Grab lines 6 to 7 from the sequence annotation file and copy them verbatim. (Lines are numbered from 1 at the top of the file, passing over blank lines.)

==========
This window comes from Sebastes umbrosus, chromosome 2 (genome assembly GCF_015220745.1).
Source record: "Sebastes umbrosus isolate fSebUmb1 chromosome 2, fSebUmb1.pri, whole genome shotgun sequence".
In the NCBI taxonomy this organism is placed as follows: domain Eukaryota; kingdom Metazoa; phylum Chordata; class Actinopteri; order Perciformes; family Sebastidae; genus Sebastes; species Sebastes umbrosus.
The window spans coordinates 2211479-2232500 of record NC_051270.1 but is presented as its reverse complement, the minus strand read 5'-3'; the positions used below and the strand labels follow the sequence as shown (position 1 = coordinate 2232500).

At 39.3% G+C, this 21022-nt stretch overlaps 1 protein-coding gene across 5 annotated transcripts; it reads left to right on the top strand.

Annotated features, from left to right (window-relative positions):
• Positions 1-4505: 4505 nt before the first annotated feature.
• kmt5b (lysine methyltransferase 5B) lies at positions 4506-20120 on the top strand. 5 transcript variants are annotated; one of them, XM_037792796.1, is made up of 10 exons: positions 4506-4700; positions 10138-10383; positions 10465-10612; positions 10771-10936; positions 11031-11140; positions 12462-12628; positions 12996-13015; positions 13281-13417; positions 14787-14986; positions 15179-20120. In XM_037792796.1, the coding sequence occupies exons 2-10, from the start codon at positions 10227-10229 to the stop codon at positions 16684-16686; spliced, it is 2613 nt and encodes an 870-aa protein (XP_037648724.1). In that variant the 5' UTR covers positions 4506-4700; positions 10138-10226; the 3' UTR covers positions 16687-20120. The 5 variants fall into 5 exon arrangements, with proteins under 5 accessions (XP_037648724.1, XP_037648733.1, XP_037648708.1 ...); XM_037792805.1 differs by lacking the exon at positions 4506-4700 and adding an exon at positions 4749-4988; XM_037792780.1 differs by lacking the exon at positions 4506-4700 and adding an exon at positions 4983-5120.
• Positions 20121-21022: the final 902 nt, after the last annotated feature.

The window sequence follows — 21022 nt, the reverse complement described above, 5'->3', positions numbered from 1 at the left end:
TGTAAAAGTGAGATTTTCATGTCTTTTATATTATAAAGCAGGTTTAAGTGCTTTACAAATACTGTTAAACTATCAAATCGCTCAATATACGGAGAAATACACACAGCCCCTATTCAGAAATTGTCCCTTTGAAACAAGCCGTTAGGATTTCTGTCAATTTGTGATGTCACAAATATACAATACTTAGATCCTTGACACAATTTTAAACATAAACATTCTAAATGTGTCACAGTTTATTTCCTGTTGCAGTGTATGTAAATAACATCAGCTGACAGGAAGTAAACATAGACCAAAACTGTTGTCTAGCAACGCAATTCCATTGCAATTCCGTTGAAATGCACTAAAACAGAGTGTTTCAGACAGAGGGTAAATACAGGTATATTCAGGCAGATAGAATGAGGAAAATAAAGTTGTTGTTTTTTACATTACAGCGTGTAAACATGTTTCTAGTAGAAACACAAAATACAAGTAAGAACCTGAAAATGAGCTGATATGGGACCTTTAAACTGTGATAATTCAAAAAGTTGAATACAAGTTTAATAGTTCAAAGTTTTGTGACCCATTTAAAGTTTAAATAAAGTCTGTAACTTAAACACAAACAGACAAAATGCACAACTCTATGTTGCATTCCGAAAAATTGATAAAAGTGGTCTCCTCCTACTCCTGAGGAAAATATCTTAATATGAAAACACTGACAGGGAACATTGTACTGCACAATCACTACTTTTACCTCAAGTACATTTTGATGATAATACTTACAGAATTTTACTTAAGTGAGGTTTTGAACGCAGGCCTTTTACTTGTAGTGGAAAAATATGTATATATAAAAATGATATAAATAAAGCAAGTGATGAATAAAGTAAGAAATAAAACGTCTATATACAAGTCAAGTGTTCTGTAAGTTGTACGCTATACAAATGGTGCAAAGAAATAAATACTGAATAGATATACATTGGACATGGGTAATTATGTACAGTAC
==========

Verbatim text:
Annotated features, from left to right (window-relative positions):
• Positions 1-4505: 4505 nt before the first annotated feature.